The best music of 1970, and how we’re coming back to it

From Alexandra DiPalma, Midmorning assistant producer:

When listener Josh Collins turned on the radio and heard the Beatles playing today, he sent a worried tweet:


Flipped on Midmorning with @KerriMPR, heard Beatles and suddenly worried that something had happened to Ringo or Paul. Guess not. Whew.less than a minute ago via web Favorite Retweet Reply

Fortunately, Paul and Ringo are fine. “Let It Be” was one of several songs discussed during Midmorning’s look at the music and culture of 1970. Here’s the show:

Author David Browne and pop critic extraordinaire Ann Powers joined Midmorning to revisit what Browne calls “the moment at which the remaining slivers of the idealism of the 1960s began surrendering to the buzz-kill comedown of the decade ahead.”

In his book Fire and Rain Browne describes the final concert of Crosby, Stills, Nash and Young’s 1970 tour. Several Midmorning listeners were right there in the front row of the Met Arena in Bloomington. Many of the 10,000 audience members might not have known how volatile that tour was, or known that during the kick-off show in Denver, Neil Young threw down his guitar and stormed off the stage, nearly ending the tour before it began.

Phone lines were full throughout Midmorning and we were inundated with online comments from listeners eager to share their stories. There was, understandably, some nowadays-ing – there’s something missing from today’s music, there’s nothing to listen to on the radio, the sound of MP3s can’t possibly compare to the sound of vinyl.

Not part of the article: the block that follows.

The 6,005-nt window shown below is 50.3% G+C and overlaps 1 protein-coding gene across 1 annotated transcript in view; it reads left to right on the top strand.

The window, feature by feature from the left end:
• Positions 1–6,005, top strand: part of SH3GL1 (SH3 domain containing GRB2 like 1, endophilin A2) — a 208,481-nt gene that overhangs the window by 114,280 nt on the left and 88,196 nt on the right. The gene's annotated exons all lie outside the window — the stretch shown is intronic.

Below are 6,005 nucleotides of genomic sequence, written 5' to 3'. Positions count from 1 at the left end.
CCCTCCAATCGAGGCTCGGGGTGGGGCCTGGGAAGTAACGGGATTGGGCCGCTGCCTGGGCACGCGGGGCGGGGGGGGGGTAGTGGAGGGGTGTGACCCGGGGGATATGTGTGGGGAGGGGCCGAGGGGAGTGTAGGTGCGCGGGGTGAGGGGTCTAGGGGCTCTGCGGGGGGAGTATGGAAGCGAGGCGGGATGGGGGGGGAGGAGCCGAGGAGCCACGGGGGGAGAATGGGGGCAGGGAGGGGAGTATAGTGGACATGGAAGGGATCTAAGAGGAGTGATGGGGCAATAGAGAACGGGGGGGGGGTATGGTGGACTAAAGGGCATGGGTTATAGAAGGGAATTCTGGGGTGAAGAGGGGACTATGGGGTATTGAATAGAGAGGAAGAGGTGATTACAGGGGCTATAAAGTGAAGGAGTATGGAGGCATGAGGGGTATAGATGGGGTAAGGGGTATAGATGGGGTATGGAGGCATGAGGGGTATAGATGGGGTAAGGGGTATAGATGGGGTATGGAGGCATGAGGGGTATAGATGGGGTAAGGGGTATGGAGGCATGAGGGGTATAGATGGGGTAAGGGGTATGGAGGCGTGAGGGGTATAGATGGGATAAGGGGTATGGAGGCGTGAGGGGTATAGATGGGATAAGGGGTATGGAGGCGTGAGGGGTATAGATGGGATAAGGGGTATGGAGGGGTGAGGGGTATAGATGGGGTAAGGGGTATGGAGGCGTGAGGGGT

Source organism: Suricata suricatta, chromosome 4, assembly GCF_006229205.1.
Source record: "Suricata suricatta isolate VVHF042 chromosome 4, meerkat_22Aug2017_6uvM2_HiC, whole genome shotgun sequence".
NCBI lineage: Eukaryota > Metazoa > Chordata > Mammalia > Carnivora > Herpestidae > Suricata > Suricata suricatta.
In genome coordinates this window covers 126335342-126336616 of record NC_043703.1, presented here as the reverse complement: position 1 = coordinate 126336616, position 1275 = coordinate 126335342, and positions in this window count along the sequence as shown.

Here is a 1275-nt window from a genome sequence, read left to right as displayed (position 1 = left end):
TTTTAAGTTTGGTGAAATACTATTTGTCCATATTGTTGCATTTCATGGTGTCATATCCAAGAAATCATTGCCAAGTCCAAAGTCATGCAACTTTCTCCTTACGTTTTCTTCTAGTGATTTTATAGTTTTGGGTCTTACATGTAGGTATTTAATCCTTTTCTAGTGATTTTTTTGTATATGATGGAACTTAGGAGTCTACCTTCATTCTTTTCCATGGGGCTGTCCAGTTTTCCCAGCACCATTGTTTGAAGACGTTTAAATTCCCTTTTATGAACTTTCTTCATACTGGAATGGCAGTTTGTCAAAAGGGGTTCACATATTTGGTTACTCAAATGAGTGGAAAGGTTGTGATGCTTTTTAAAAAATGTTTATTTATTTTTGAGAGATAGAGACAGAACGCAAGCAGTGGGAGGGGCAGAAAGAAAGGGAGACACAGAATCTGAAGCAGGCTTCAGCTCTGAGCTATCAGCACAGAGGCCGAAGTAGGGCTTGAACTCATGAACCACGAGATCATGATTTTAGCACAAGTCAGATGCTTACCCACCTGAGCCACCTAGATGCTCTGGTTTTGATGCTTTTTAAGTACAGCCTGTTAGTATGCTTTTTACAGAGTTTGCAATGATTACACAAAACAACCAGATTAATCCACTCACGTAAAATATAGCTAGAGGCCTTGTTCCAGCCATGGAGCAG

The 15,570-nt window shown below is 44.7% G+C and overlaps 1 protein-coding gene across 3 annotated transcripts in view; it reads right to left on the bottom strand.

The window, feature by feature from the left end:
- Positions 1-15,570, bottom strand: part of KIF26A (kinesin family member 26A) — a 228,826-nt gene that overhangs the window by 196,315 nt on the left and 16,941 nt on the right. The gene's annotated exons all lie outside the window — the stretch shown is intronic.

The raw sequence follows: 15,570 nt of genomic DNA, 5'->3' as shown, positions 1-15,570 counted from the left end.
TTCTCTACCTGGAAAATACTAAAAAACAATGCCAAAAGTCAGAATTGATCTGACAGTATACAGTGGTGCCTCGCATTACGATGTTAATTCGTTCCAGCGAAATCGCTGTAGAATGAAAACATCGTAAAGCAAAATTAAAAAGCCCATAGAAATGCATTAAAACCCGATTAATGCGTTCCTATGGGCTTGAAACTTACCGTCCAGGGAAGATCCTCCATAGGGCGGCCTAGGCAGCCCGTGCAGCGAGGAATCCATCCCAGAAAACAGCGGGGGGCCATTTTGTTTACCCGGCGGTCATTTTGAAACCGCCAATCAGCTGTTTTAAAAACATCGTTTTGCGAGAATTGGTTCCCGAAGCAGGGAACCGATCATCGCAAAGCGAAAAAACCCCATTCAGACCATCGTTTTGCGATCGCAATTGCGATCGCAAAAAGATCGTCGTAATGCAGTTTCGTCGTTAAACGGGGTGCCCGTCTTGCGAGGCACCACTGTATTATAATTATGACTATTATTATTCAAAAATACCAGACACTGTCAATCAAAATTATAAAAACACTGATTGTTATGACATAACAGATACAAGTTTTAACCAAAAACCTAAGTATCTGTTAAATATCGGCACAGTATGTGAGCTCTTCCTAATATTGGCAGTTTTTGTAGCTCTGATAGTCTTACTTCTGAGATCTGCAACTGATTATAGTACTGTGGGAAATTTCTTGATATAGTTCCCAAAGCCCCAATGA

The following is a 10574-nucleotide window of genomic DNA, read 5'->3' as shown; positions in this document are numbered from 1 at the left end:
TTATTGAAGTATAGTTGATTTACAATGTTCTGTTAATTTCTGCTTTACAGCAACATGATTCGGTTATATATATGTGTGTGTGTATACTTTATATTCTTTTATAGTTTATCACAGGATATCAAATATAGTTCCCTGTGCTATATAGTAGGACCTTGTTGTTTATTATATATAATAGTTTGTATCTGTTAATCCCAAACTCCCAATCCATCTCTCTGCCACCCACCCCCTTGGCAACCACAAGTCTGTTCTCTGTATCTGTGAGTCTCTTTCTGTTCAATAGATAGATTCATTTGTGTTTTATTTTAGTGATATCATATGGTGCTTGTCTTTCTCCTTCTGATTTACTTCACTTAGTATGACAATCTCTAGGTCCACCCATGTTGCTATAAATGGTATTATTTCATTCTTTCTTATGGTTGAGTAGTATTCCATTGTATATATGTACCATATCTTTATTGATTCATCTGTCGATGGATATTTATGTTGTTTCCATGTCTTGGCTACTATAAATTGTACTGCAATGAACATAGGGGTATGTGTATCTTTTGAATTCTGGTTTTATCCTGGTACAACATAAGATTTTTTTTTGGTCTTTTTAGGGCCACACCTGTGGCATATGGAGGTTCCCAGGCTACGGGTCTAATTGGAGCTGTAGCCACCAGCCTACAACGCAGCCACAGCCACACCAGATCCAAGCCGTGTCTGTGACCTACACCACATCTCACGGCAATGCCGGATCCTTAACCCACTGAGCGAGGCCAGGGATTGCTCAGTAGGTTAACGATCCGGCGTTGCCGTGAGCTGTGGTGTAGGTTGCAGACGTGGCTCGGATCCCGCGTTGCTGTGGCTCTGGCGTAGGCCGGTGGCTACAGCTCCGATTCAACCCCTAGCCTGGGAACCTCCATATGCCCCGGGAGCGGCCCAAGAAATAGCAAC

But Ann and David both agreed: We’re back to denim jackets, harmonies and beards. Bands like Fleet Foxes, described by The Independent as “a hairy bunch of young folk-rockers…[who] sound like the heavenly, harmonizing love child of Brian Wilson and Crosby, Stills, Nash & Young”), Bon Iver and Middle Brother are bringing back folky-hippie music in a big way.

While Browne’s book focuses on The Beatles, Simon & Garfunkel, James Taylor and CSNY, several listeners mentioned some of the other legendary musical events of 1970. Black Sabbath put out its first album on Friday the 13th of February. Joni Mitchell released “Big Yellow Taxi.” Janis Joplin and Jimi Hendrix died.

What were some other moments we missed? What are your memories of music from 1970? What stories did you want to share?

Here are some live versions of music from this legendary year that didn’t make it onto today’s show:

James Taylor, Sweet Baby James (September 13, 1970)

The Beatles, Let It Be (1970)

Crosby, Stills, Nash and Young, Down by the River (1970)

Joni Mitchell, Big Yellow Taxi (1970)